Quarterly Literary Review Singapore
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Vol. 2 No. 1 Oct 2002

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The Marriage Bed

By Sheri Kristen Goh

As he climbed into bed next to her and whispered "goodnight" into her hair, she felt the familiar sense of dread overwhelm her.

She had been lying in the darkness for the past hour, awake, but desperately willing herself to relax into sleep. She had failed again. Every creak of the floorboards, every whirr of the air-conditioner, every footstep and whisper beyond her door, even the sound of her own heartbeat, the sound of her own breathing, had amplified into her ears and had kept her awake.

He thought she had fallen asleep, but she had not. His hand curled into hers as he snuggled into his pillows. Within minutes, he was asleep. She knew he was, and not just from the sound of his breathing as it slowed into a contented purr, and then to quiet snore. She knew he was, and not just from him breathing through his mouth when he had fallen asleep. She knew because he would twitch when he fell asleep. It was as if dreams came immediately to him, and he was reacting to that world to which she would always be a stranger. His fingers, his arm occasionally, would fidget as he tumbled into the realm of slumber so elusive to her. And still, she remained awake.

She was livid with envy. She had been wriggling around in the covers, trying to find a comfortable position, or at least one which could fool her body into sleep, for the past hour. But every time she turned, something bothered her. The ends of her hair poked into her face. Her pyjamas twisted into an uncomfortable coil. Her underwear rode up and needed to be adjusted. And he, in three minutes flat, had beat her to sleep. She could not understand how. How, no matter how rested he was, he could fall asleep anywhere. Sprawled on a sofa in a friend's living room after a dinner party. In the car when she lurched him home through the rush-hour snarl of traffic. In the cinema on a creaky chair during the thrilling portion of an action movie. Chatter and babble, honking and swaying, surround-sound gunfire and car chases, these could pelt him mercilessly from all directions, and still he managed to sleep, oblivious.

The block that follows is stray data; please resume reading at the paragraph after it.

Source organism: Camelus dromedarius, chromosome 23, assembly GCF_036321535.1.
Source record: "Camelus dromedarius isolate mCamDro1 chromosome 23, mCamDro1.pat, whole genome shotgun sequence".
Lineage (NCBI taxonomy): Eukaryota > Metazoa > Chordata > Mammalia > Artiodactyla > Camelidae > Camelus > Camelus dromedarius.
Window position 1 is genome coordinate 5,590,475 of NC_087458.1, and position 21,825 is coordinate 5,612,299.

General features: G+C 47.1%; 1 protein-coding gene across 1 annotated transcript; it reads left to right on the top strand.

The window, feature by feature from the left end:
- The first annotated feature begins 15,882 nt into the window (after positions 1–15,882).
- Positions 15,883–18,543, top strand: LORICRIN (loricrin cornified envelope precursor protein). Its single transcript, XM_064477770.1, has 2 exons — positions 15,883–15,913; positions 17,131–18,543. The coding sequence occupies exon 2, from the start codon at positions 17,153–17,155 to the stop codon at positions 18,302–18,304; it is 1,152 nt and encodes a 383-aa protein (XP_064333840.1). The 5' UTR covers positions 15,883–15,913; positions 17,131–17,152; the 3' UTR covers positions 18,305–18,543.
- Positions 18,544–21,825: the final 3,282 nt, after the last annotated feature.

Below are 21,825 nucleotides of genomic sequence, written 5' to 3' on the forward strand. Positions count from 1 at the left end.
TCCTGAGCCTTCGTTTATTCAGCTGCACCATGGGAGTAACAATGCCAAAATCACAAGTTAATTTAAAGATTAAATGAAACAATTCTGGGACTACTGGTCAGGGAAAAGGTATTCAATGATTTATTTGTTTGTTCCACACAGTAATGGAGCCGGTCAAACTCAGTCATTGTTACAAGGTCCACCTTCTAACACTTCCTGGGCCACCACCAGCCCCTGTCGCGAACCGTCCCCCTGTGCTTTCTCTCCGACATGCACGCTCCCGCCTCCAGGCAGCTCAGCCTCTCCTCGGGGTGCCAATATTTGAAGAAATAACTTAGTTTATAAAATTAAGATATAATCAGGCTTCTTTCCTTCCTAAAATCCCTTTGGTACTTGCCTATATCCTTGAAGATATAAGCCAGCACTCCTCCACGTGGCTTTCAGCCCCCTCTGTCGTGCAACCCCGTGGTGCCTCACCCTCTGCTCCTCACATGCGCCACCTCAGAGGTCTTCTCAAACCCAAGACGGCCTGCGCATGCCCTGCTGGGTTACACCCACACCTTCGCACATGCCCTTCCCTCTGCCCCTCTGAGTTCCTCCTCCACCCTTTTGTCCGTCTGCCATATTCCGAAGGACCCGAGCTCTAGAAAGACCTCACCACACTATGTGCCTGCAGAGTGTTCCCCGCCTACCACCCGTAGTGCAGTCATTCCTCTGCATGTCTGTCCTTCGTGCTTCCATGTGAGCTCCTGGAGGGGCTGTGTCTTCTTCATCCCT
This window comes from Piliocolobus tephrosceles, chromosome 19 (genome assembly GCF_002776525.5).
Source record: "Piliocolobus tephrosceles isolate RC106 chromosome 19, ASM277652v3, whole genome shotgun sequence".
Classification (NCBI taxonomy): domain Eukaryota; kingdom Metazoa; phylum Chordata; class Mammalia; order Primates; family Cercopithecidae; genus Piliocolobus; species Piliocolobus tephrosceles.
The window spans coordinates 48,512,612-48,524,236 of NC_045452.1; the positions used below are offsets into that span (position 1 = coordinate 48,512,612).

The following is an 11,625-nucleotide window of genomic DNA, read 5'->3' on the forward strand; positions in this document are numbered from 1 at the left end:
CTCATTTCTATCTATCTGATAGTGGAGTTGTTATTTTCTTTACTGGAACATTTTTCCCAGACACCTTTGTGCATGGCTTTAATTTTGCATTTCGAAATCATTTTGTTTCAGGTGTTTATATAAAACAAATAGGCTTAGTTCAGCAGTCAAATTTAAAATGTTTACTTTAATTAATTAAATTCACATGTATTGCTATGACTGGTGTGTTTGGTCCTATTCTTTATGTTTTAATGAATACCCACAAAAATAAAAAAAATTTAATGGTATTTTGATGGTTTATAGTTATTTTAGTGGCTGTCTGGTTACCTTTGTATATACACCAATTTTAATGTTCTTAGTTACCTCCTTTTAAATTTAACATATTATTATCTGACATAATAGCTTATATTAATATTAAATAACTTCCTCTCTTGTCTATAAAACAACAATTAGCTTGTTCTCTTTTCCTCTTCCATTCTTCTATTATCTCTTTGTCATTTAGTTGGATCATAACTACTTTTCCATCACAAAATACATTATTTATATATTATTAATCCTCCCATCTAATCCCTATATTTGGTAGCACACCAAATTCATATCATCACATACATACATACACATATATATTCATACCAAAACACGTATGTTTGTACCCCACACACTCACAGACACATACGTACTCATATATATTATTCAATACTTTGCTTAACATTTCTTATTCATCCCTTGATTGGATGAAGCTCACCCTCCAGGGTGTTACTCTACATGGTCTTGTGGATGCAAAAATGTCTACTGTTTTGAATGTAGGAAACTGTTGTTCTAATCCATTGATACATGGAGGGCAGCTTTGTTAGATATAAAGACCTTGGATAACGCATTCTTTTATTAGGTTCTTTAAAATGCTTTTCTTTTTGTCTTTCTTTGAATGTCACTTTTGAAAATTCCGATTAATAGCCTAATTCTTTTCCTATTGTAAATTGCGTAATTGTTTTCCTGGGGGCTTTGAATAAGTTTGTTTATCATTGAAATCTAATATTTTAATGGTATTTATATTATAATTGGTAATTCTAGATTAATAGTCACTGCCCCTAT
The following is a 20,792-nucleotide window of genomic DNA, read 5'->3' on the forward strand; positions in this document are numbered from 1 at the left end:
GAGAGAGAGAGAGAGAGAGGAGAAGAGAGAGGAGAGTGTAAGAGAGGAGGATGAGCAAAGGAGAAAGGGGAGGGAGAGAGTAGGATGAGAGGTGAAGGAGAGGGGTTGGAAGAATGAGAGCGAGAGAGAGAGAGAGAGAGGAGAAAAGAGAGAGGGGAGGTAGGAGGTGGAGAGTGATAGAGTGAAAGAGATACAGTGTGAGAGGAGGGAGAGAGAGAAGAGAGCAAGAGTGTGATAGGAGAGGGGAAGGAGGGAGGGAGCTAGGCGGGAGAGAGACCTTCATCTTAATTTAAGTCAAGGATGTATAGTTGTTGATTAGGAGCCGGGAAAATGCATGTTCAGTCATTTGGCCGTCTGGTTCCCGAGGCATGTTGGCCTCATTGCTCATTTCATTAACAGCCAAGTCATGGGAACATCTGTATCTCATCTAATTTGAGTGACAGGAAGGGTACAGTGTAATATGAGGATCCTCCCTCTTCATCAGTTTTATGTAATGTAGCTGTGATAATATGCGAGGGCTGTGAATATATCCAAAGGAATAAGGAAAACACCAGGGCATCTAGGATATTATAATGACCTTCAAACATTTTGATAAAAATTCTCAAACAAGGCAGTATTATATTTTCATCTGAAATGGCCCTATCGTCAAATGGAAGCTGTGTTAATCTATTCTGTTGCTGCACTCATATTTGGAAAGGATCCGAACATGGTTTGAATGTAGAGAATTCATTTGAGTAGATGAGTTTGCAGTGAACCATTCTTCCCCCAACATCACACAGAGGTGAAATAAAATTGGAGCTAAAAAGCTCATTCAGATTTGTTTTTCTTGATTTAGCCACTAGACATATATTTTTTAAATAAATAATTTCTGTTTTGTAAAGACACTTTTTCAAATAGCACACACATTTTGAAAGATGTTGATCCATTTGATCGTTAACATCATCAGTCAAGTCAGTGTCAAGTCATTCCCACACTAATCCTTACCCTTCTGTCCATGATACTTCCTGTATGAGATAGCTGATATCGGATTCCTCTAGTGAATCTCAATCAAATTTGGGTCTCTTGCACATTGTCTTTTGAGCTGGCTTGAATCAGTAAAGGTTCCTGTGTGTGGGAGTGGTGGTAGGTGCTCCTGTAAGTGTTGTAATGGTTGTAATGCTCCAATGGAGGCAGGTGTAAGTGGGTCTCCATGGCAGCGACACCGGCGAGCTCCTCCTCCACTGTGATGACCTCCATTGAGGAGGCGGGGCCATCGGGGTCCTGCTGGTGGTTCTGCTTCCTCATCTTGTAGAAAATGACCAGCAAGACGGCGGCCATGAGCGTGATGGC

She, on the other hand, could be kept insomnolent by the noise and traffic of her own thoughts. Yoga class was useless, she thought. She tried to recall what her instructor had said about relaxing each part of her body, but the more she concentrated on relaxing her toe, or her foot, or her thigh, the more she was aware of some discomfort in that area. Her toe joints desperately needed a satisfying crack. Her foot was bent uncomfortably. Itchy skin crackled from each pore. And each crack and crackle became more pronounced as she concentrated on sleep.

Gently wriggling her hand loose from his, she crept out of bed to the toilet. She could not sleep unless she had a completely empty bladder, she had convinced herself over the years. So she wandered from the bed to the toilet, opening her bladder to release the few meagre drops of water which she convinced herself were the culprits of her wakefulness. To and from their bed she wandered, haunting the corridor like a ghost in her white foamy nightgown.

She stood at the foot of their bed, staring through the darkness at his sleeping form on the bed. The clock ticked. The air-conditioner hummed. He slept. She was awake.

QLRS Vol. 2 No. 1 Oct 2002


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Other Short Stories In This Issue

Mrs Chan's Wedding Day
By Wena Poon.

By Bonnie James Glover.


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